Fitness trackers now come in all shapes and sizes, and strap on almost every part of your body, literally from head to toe. Here are some of the newest health and fitness wearables, announced at CES, that could be making their way into your workouts this year.
There are plenty of wireless headphones, but Bodytrak stands out for an obvious reason. While users listen to music, the “hearables” can track a variety of vital signs, including temperature, heart rate, cadence, and VO2. (The ear is close to major blood vessels that connect to the brain, so it’s a good place to get accurate readings of vital signs.)
The earbuds sync with an analytics app that will help users monitor their performance with an eye toward preventing injuries. London-based Bodytrak is being tested by English Premier League teams and rugby clubs -- and the company says the earbuds could be useful for workers in the defense, energy, and healthcare industries who need both hands free while on the job.
Bodytrak will be available to consumers and sports teams this summer. Pricing has not been announced, but the company says it will be comparable to devices that range from $249 to $299.
Casio unveiled its first smartwatch at CES 2016, and what the device lacked in style it made up for in substance—it was the only Android Wear watch to come with a built-in GPS, barometer, altimeter, and compass. It was a niche watch, made specifically to withstand the rigors of outdoor use.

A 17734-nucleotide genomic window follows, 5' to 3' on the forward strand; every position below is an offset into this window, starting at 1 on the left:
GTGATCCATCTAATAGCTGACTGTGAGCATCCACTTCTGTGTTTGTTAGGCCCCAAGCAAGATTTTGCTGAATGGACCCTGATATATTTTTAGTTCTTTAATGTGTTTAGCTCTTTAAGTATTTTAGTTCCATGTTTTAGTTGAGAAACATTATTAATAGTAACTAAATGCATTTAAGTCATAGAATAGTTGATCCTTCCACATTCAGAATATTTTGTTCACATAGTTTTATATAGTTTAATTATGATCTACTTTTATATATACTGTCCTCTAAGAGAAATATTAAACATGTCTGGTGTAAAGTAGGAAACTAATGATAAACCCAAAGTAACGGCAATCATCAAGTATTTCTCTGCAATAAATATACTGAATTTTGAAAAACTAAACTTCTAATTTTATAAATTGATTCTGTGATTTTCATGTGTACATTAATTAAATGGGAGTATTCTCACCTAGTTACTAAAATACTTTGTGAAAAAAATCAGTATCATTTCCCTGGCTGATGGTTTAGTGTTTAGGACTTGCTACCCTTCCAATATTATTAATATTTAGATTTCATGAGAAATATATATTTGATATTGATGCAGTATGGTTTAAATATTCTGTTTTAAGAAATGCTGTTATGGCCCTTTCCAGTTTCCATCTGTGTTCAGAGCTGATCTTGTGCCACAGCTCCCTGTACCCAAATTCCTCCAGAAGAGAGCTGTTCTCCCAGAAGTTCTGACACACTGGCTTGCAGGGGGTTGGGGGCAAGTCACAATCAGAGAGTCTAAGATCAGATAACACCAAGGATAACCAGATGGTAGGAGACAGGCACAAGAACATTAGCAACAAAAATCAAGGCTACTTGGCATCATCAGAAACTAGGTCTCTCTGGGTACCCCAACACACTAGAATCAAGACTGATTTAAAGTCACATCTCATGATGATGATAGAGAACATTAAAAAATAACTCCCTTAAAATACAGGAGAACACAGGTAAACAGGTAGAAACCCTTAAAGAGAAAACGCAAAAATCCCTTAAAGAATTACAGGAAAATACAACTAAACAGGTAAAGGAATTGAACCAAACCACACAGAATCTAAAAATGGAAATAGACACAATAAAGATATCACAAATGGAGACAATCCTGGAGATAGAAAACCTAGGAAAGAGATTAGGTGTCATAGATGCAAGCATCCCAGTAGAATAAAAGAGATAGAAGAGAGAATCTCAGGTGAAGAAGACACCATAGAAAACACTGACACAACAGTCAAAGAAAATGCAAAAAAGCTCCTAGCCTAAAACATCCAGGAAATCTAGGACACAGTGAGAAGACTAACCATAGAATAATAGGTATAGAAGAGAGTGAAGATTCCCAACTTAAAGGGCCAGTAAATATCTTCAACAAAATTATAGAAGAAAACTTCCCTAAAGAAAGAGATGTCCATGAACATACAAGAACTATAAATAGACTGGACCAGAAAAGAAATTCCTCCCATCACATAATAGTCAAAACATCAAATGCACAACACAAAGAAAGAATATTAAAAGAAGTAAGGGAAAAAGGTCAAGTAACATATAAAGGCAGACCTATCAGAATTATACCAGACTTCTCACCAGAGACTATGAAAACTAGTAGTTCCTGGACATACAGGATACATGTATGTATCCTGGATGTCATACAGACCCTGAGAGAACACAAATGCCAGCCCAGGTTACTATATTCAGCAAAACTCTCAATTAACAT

This year’s watch, the WSD-F20 ($500), is even more rugged, complete with button guards and a protective bezel surrounding the entire display. Mapping features have been updated as well; through a partnership with Mapbox, users can download full-color maps and view them while offline in the wilderness. Users can also write notes and place markers on a map. In another upgrade, the WSD-F20 also adds a low-power GPS mode.
Built on the new Android Wear 2.0 platform, the WSD-F20 will be available April 21. Casio also announced that the WSD-F10 will be upgraded to Android Wear 2.0 at the same time.
This maker of heated, connected, and activity-tracking shoe inserts has taken the next step and unveiled a prototype of a “smart shoe.” The Active Cushioning Run Profiler promises shock detection and can shift support (making the insole softer or harder) over the course of a run based on data collected from sensors at five pressure points along the foot. The shoe also tracks activity and connects to a mobile app using Bluetooth; the company says the app can help runners figure out if they are fatigued. The app also comes with an audio coaching feature that provides workout tips, much like fitness headphones. A hiking version of the shoes is heated, too.
Digitsole’s shoe will be available later this year. Pricing has not been announced, but a company spokesperson estimated that they would cost around $250.